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Broken bones

Parents have been casting their net of questions at me regarding what they should know after their child has broken a bone.

Well, let me help everyone bone up on this topic by sharing some information on fractures and casts.

Facts on fractures

Fractures are fairly common in children under six years of age. They usually result from a fall in younger children and possibly a sports injury in older children.

There are many types of fractures ranging from what we call a greenstick fracture (in which the bone bends like green wood and breaks on one side) to a complete fracture in which the bone breaks all the way through.

When should you suspect a fracture?

Usually, you will see swelling and there will be pain, tenderness to touching the bone, and an inability to move the injured limb.

While this could still occur with a sprain or strain injury to a ligament or tendon, you should still seek medical attention to make sure you don’t miss a fracture.

An x-ray usually confirms the diagnosis. If the growth plate at the end of a bone is affected or if bones are out of line, a pediatric orthopedic specialist will likely be consulted and surgery or realignment of the bones by that specialist under anesthesia will often be needed.

Whether or not surgery does occur for a fracture, a splint or more likely a cast will be needed until the bone has healed, which in children takes about half the time it takes an adult bone to heal.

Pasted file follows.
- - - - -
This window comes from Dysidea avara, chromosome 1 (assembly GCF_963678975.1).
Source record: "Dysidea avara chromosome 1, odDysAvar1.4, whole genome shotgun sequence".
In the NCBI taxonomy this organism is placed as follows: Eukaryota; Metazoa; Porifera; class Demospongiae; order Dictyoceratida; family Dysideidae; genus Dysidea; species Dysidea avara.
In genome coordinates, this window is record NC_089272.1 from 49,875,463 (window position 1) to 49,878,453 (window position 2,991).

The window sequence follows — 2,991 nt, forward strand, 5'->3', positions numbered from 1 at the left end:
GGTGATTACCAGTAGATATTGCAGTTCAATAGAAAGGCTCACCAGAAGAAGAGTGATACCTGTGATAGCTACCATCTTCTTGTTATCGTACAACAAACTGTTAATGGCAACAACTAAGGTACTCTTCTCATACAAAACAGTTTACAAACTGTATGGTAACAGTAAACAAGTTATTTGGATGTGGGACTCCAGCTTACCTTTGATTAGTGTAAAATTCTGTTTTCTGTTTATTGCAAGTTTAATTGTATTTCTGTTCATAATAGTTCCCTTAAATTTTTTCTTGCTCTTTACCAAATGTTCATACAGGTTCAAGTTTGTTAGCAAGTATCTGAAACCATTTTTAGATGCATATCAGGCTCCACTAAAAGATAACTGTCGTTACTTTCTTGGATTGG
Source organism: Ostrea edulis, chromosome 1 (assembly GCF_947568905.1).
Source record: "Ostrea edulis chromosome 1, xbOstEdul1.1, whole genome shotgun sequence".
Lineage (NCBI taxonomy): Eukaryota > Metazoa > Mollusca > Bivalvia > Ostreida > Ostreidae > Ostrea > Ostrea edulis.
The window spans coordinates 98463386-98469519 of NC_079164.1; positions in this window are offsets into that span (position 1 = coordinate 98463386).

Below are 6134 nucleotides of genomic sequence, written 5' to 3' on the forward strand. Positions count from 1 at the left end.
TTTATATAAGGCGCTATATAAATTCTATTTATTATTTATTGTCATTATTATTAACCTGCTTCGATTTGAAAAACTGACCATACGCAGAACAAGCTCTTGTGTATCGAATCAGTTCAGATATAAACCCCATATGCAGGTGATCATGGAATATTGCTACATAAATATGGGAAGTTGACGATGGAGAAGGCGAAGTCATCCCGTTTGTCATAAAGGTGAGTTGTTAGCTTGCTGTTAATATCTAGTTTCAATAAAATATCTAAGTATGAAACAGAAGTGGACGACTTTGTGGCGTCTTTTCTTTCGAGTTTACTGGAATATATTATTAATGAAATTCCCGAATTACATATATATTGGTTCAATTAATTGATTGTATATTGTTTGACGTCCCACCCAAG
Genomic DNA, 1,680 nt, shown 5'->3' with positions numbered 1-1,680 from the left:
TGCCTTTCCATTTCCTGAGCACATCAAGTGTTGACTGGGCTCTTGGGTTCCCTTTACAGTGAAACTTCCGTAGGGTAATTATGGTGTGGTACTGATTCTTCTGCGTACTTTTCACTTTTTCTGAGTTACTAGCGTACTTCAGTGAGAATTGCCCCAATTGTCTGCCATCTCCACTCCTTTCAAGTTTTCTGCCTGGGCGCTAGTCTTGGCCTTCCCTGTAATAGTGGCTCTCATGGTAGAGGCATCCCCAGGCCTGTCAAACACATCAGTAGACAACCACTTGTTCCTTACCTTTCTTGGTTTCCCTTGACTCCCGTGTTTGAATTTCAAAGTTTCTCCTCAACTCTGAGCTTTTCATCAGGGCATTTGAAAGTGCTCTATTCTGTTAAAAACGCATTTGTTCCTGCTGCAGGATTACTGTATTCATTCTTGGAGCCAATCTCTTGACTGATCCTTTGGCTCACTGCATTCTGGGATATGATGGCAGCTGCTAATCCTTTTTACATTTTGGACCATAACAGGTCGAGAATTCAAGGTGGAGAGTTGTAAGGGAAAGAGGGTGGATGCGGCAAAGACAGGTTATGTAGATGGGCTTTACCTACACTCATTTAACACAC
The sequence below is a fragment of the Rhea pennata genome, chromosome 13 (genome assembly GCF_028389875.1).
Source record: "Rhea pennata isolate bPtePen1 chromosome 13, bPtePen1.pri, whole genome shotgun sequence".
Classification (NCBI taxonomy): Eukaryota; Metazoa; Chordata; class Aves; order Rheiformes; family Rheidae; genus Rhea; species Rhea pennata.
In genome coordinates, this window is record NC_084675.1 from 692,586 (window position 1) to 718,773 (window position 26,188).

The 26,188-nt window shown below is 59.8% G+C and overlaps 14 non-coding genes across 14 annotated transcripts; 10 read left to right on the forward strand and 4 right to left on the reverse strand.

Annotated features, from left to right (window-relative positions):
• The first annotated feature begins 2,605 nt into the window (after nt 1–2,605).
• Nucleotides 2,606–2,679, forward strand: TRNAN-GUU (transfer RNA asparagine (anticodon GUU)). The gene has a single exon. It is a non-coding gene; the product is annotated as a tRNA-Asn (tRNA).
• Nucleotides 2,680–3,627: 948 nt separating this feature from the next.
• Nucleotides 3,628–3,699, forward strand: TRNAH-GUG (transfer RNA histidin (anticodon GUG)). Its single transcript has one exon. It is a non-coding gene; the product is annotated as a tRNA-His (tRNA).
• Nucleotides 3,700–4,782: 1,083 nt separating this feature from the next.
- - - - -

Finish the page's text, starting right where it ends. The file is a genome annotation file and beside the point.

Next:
Casting info

Today most casts are made of fiberglass which is a kind of plastic that is moldable and dries hard.

Some casts may allow placement of a waterproof liner that enables it to be safe for showering or going in the pool. Otherwise, a plastic bag or cover over the cast can protect it from water.

When should you worry about a cast?

Seek medical attention right away if:

– The cast feels too tight.

– A new pain occurs, or pain gets worse after the cast is on.

– The fingers or toes get swollen, change colors, or feel numb.

– The cast emits a foul smell suggestive of infection, or a non-waterproof cast or liner gets wet.

The length of time a cast is worn depends on the part of the body casted and what the injury is.

Hopefully, tips like these will cast just the right light on helping your child get through the diagnosis and treatment of a fracture.

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